Project description:The gut microbiome may modulate intestinal immunity by luminal conversion of dietary amino acids to biologically active signals. The model probiotic organism Lactobacillus reuteri ATCC PTA 6475 is indigenous to the human microbiome, and converts the amino acid L-histidine to the biogenic amine, histamine. Histamine suppresses tumor necrosis factor (TNF) production by human myeloid cells and is a product of L-histidine decarboxylation, which is a proton-facilitated reaction. A transposon mutagenesis strategy was developed based on a single-plasmid nisin-inducible Himar1 transposase/transposon delivery system for L. reuteri. A highly conserved proton-chloride antiporter gene (eriC), a gene widely present in the gut microbiome was discovered by Himar1 transposon (Tn)-mutagenesis presented in this study. Genetic inactivation of eriC by transposon insertion and genetic recombineering resulted in reduced ability of L. reuteri to inhibit TNF production by activated human myeloid cells, diminished histamine production by the bacteria and downregulated expression of histidine decarboxylase cluster genes compared to those of WT 6475. EriC belongs to a large family of ion transporters that includes chloride channels and proton-chloride antiporters and may facilitate the availability of protons for the decarboxylation reaction, resulting in histamine production by L. reuteri. This report leverages the tools of bacterial genetics for probiotic gene discovery. The findings highlight the widely conserved nature of ion transporters in bacteria and how ion transporters are coupled with amino acid decarboxylation and contribute to microbiome-mediated immunomodulation.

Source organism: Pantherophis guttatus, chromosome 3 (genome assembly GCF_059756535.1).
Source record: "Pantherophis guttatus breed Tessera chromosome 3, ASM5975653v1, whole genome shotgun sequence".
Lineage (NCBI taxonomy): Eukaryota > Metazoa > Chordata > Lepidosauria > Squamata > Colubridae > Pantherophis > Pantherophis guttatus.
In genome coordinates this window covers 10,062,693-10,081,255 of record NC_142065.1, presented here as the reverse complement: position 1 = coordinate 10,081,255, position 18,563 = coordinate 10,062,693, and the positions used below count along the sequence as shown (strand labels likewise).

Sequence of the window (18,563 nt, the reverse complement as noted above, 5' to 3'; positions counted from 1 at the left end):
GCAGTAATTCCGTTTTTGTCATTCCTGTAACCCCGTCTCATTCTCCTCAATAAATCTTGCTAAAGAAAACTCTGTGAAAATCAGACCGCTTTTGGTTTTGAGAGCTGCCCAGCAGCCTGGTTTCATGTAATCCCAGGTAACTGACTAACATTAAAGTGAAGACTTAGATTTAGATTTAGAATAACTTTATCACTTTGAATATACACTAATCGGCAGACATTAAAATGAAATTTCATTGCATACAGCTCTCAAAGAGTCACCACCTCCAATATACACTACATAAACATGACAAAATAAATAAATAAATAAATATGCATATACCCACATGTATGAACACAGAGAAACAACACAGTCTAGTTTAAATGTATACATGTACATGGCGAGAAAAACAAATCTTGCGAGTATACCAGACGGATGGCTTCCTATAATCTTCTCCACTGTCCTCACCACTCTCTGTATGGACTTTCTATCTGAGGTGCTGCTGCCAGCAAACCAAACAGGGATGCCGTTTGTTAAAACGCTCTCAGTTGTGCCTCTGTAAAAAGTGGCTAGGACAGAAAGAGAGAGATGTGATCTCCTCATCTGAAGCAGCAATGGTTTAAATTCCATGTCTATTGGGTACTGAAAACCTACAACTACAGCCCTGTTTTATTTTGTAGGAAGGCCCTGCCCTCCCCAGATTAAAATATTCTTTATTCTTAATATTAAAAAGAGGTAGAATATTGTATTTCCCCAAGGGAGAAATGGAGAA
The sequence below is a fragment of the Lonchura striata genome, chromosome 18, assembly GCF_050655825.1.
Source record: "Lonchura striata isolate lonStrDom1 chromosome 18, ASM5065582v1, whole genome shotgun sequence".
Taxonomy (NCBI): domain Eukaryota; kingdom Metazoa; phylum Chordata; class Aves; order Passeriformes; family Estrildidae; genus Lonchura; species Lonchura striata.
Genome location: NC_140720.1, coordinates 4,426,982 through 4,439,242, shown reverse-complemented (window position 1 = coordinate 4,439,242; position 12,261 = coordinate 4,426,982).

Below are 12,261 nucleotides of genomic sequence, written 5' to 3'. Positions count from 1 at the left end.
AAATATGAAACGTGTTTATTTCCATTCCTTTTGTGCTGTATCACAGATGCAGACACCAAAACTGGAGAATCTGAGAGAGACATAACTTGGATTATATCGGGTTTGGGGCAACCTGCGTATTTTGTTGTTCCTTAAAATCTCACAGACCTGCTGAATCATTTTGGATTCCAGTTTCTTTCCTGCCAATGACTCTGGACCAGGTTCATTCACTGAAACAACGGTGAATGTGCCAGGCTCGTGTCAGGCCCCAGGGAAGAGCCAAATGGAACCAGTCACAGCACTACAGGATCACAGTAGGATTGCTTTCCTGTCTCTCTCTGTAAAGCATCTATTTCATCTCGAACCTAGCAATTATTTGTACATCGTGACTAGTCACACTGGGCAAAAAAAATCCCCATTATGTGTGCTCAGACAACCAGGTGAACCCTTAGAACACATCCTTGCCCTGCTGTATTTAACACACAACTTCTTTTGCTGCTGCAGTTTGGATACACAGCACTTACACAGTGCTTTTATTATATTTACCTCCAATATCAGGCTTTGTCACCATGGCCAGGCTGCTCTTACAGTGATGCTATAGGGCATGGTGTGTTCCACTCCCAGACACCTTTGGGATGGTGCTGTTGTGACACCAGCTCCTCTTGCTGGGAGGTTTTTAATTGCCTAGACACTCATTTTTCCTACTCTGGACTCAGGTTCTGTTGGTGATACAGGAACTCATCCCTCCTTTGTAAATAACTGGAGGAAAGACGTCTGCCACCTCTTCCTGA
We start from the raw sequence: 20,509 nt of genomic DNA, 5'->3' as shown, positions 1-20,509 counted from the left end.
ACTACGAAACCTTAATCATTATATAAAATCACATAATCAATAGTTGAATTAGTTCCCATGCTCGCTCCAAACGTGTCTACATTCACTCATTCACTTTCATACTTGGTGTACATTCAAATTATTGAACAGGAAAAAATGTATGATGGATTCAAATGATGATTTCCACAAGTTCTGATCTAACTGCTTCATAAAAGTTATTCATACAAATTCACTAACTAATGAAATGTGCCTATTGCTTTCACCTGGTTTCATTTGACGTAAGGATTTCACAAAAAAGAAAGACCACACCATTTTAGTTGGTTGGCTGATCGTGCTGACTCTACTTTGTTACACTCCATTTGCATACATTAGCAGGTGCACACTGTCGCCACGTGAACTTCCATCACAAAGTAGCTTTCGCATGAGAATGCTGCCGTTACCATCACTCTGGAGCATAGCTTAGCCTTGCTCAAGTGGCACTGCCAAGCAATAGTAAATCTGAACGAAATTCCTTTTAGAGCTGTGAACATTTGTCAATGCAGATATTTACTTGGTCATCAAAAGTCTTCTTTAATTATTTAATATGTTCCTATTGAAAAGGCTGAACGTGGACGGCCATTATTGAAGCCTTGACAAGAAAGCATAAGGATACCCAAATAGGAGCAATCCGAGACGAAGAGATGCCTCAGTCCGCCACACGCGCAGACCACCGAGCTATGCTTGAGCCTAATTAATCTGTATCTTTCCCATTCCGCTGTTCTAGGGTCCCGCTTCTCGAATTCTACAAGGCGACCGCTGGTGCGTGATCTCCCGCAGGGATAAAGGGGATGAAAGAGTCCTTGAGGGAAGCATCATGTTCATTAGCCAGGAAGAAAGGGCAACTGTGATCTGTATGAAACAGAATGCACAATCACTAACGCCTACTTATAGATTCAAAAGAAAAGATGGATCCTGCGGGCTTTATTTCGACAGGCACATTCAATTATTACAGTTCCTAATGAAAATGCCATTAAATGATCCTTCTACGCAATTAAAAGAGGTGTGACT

Project description:Pseudomonas aeruginosa is a Gram-negative, environmental bacterium with versatile metabolic capabilities. P. aeruginosa is an opportunistic bacterial pathogen which establishes chronic pulmonary infections in patients with cystic fibrosis (CF). The overproduction of a capsular polysaccharide called alginate, also known as mucoidy, promotes the formation of mucoid biofilms which are more resistant than planktonic cells to antibiotic chemotherapy and host defenses. Additionally, the conversion from the nonmucoid to mucoid phenotype is a clinical marker for the onset of chronic infection in CF. Alginate overproduction by P. aeruginosa is an endergonic process which heavily taxes cellular energy. Therefore, alginate production is highly regulated in P. aeruginosa. To better understand alginate regulation, we describe a protocol using the mini-himar1 transposon mutagenesis for the identification of novel alginate regulators in a prototypic strain PAO1. The procedure consists of two basic steps. First, we transferred the mini-himar1 transposon (pFAC) from host E. coli SM10/λpir into recipient P. aeruginosa PAO1 via biparental conjugation to create a high-density insertion mutant library, which were selected on Pseudomonas isolation agar plates supplemented with gentamycin. Secondly, we screened and isolated the mucoid colonies to map the insertion site through inverse PCR using DNA primers pointing outward from the gentamycin cassette and DNA sequencing. Using this protocol, we have identified two novel alginate regulators, mucE (PA4033) and kinB (PA5484), in strain PAO1 with a wild-type mucA encoding the anti-sigma factor MucA for the master alginate regulator AlgU (AlgT, σ(22)). This high-throughput mutagenesis protocol can be modified for the identification of other virulence-related genes causing change in colony morphology.